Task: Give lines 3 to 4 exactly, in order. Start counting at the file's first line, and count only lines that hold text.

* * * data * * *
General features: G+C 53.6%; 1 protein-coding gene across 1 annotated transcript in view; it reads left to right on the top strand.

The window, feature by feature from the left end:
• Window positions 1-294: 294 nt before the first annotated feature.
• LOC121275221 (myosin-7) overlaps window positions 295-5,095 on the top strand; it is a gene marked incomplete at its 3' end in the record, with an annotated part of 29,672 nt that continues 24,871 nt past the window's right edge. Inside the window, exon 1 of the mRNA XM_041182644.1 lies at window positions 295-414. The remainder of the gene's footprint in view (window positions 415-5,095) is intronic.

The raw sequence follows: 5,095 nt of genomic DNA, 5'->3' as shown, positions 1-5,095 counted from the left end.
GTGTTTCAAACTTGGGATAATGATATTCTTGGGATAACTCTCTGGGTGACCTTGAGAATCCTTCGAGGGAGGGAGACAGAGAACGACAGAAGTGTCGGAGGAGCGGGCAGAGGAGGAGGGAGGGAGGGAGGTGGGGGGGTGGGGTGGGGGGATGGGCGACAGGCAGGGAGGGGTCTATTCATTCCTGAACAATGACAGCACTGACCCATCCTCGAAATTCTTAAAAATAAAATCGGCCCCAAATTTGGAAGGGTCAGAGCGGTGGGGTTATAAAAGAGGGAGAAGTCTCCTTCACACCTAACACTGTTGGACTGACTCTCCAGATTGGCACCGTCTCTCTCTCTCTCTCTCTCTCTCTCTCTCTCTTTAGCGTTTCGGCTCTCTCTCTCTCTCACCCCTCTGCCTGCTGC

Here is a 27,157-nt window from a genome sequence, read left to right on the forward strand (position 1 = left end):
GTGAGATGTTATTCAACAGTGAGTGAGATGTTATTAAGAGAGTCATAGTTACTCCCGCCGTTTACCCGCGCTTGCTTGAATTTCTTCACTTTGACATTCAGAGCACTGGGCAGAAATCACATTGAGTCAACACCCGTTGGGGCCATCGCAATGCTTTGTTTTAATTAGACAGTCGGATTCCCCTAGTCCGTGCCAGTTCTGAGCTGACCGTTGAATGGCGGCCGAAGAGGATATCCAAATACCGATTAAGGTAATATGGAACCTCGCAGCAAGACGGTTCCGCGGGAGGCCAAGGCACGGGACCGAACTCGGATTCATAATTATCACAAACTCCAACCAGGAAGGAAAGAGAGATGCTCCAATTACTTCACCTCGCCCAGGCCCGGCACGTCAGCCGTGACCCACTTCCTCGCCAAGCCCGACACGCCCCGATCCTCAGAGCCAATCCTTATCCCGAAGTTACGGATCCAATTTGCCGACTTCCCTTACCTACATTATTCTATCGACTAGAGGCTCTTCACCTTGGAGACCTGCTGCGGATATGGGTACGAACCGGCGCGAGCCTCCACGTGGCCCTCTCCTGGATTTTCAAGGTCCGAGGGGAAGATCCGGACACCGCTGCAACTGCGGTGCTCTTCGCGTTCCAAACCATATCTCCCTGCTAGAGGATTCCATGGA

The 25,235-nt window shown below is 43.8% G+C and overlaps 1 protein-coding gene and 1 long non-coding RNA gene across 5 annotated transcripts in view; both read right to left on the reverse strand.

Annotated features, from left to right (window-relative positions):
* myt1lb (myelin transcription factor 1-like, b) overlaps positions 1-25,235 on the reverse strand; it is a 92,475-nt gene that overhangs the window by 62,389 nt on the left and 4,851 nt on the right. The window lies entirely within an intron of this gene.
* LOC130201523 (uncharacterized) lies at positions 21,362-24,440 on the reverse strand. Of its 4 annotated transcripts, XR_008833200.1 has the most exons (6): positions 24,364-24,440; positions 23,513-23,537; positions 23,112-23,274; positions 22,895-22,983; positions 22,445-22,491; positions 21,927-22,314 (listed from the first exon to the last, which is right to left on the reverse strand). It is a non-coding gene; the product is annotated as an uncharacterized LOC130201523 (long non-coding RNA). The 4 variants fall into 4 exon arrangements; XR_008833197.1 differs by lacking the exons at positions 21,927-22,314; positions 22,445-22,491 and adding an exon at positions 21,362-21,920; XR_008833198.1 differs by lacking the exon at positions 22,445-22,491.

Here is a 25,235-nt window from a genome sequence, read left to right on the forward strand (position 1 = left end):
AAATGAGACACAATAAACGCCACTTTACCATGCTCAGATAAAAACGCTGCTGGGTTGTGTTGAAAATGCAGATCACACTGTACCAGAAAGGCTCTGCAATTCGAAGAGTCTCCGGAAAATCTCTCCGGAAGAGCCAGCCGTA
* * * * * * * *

• Window positions 1-294: 294 nt before the first annotated feature.
• LOC121275221 (myosin-7) overlaps window positions 295-5,095 on the top strand; it is a gene marked incomplete at its 3' end in the record, with an annotated part of 29,672 nt that continues 24,871 nt past the window's right edge. Inside the window, exon 1 of the mRNA XM_041182644.1 lies at window positions 295-414. The remainder of the gene's footprint in view (window positions 415-5,095) is intronic.